According to Seth Godin, there are, as far as I can tell, three types of presenters. Good Entertainers, Bad Entertainers, and Change-makers.
The Good Entertainers know how to work the crowd. They know how to make them laugh, keep them on the edge of their seats, and maybe even shake their heads with wonder as they leave, thinking how great a show it was.
Bad Entertainers fail to do any of these things. They bore their audience, waste their time, and generally are unremarkable. The attendees are thinking about what they will do after they leave long before they exit the building.
The point to creating a presentation isn’t mere entertainment, although it’s a good idea to keep your audience riveted. Making them laugh on occasion is also a good strategy.
But to make a presentation worth doing, one that doesn’t waste your audience’s time, you need to have just one purpose. Godin is crystal clear on this. You need to make a change happen.
“No change, no point,” Godin says.
In other words, if we take what Godin tells us to heart, we know that the point of making a presentation is no different that the point of getting out of bed every day.
When you get up and face the day, you can choose to live it so you’re just getting by and surviving the ordeal. Or you can seek to do small things that make a difference and have the potential to turn into something better.
Change-makers create presentations that do more than just get by. They make presentations that take risks. The risk is always the same. You might fail. But if you don’t try, if you don’t do more than just get out of bed and ignore the possibilities, you’ll never know if you could succeed.
Pack Your Presentation With Emotion
When you make a presentation, you’re communicating your point of view and trying to get others to agree with you. Just like when you navigate through the day, it’s your emotional appeal that will help you achieve what you’re trying to accomplish.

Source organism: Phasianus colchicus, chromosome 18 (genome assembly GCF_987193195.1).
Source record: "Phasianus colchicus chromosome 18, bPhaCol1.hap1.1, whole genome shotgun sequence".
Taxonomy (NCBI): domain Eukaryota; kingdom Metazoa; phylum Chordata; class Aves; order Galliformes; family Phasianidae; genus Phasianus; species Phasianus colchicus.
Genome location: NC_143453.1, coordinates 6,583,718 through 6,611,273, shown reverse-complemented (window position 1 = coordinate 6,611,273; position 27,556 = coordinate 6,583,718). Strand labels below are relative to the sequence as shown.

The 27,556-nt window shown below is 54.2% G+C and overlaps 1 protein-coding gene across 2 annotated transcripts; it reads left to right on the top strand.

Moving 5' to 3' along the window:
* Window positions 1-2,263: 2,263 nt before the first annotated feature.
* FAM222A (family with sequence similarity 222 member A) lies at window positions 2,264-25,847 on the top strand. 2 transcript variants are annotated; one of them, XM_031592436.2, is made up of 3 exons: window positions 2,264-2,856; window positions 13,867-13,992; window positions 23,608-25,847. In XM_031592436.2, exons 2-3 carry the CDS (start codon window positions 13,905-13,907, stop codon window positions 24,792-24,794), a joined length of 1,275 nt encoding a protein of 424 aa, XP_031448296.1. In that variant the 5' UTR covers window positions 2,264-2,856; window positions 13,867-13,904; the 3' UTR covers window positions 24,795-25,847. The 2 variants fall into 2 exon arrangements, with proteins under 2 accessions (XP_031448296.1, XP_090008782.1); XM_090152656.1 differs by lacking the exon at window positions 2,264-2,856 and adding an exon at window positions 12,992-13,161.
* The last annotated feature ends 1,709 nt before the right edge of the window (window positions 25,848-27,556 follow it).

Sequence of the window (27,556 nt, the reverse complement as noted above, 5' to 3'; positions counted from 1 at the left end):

You won’t get far trying to get others to follow your advice when you behave like an automaton. People want to engage with you. So whether they determine you’re a has-been or a rock star, you need to use emotion to connect with them.
Are You Selling Something?
If you’re an academic discussing an issue related to your work, are you selling something? The question Godin has us ask ourselves before creating a presentation applies to anyone who is presenting an idea. “Who will be changed by this work, and what is the change I seek?”
If you’re not selling something, then you don’t need to make a presentation. If everyone already agrees with what you have to say, then you don’t need to try to convince them. Go home and think up something else to do.
Godin gives us four rules for presentations:
1. Cue cards – Even if you don’t need to use them, making cue cards to remind you of what to say will help you outline your presentation and trigger talking points. Keep them simple and legible, so if you do need them, you aren’t squinting and stumbling as you try to read them.
2. Illustrate with images – God has a lot to say about Powerpoint, and most of it’s negative. Rather than use this software as a powerful tool to relate ideas, it’s become a crutch.
Don’t rewrite what you’re saying onto the Powerpoint slides. Don’t use images that aren’t professional or that don’t evoke an emotional reaction. Don’t use the music that comes with the system. Instead, find sounds and music that will get a visceral response from your audience. Don’t use more than six words per slide.
3. Hand out proof – The written document that supports what you’re selling should be handed out only after your presentation. Otherwise your audience will be reading instead of listening. Plus, if you tell them they’ll get it all in writing afterwards, they won’t have to distract themselves with note taking.
4. Get an answer – Don’t let them leave without getting a commitment or a signature or some sort of agreement. The whole point to your presentation is to persuade others to adopt your idea, to get them to do something different.
Make It Count
We want to live our lives in a way that makes them count. We don’t do this by never trying to persuade another person. Every day we try to persuade someone to do what we think is best.
We’ve got to give presentations the same way. Make it count for something. Make it worth doing and do it differently than everyone else.